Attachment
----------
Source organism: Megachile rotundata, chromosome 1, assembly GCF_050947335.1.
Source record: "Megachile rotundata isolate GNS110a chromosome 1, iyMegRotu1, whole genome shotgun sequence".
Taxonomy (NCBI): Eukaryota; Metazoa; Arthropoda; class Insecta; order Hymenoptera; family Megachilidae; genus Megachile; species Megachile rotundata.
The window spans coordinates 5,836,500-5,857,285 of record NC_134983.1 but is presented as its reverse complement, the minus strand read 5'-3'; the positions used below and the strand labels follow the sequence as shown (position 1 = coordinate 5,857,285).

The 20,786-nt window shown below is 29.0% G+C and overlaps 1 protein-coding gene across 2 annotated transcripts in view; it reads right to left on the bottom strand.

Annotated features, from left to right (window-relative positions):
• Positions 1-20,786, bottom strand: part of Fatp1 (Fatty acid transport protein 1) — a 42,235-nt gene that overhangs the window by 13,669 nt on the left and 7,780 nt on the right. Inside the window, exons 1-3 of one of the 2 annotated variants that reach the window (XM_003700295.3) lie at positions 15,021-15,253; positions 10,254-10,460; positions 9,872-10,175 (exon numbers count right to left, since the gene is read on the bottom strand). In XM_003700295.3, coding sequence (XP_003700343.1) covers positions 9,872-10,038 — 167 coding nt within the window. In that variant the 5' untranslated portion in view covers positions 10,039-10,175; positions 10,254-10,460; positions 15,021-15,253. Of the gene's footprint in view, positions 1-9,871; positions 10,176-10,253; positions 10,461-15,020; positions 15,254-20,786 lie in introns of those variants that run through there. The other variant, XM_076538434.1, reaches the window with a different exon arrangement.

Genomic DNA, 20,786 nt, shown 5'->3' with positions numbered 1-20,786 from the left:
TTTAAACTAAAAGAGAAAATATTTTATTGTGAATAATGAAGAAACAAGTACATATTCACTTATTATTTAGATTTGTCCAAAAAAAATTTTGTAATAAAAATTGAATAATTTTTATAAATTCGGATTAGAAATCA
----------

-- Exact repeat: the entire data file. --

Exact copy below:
Source organism: Megachile rotundata, chromosome 1, assembly GCF_050947335.1.
Source record: "Megachile rotundata isolate GNS110a chromosome 1, iyMegRotu1, whole genome shotgun sequence".
Taxonomy (NCBI): Eukaryota; Metazoa; Arthropoda; class Insecta; order Hymenoptera; family Megachilidae; genus Megachile; species Megachile rotundata.
The window spans coordinates 5,836,500-5,857,285 of record NC_134983.1 but is presented as its reverse complement, the minus strand read 5'-3'; the positions used below and the strand labels follow the sequence as shown (position 1 = coordinate 5,857,285).

The 20,786-nt window shown below is 29.0% G+C and overlaps 1 protein-coding gene across 2 annotated transcripts in view; it reads right to left on the bottom strand.

Annotated features, from left to right (window-relative positions):
• Positions 1-20,786, bottom strand: part of Fatp1 (Fatty acid transport protein 1) — a 42,235-nt gene that overhangs the window by 13,669 nt on the left and 7,780 nt on the right. Inside the window, exons 1-3 of one of the 2 annotated variants that reach the window (XM_003700295.3) lie at positions 15,021-15,253; positions 10,254-10,460; positions 9,872-10,175 (exon numbers count right to left, since the gene is read on the bottom strand). In XM_003700295.3, coding sequence (XP_003700343.1) covers positions 9,872-10,038 — 167 coding nt within the window. In that variant the 5' untranslated portion in view covers positions 10,039-10,175; positions 10,254-10,460; positions 15,021-15,253. Of the gene's footprint in view, positions 1-9,871; positions 10,176-10,253; positions 10,461-15,020; positions 15,254-20,786 lie in introns of those variants that run through there. The other variant, XM_076538434.1, reaches the window with a different exon arrangement.

Genomic DNA, 20,786 nt, shown 5'->3' with positions numbered 1-20,786 from the left:
TTTAAACTAAAAGAGAAAATATTTTATTGTGAATAATGAAGAAACAAGTACATATTCACTTATTATTTAGATTTGTCCAAAAAAAATTTTGTAATAAAAATTGAATAATTTTTATAAATTCGGATTAGAAATCA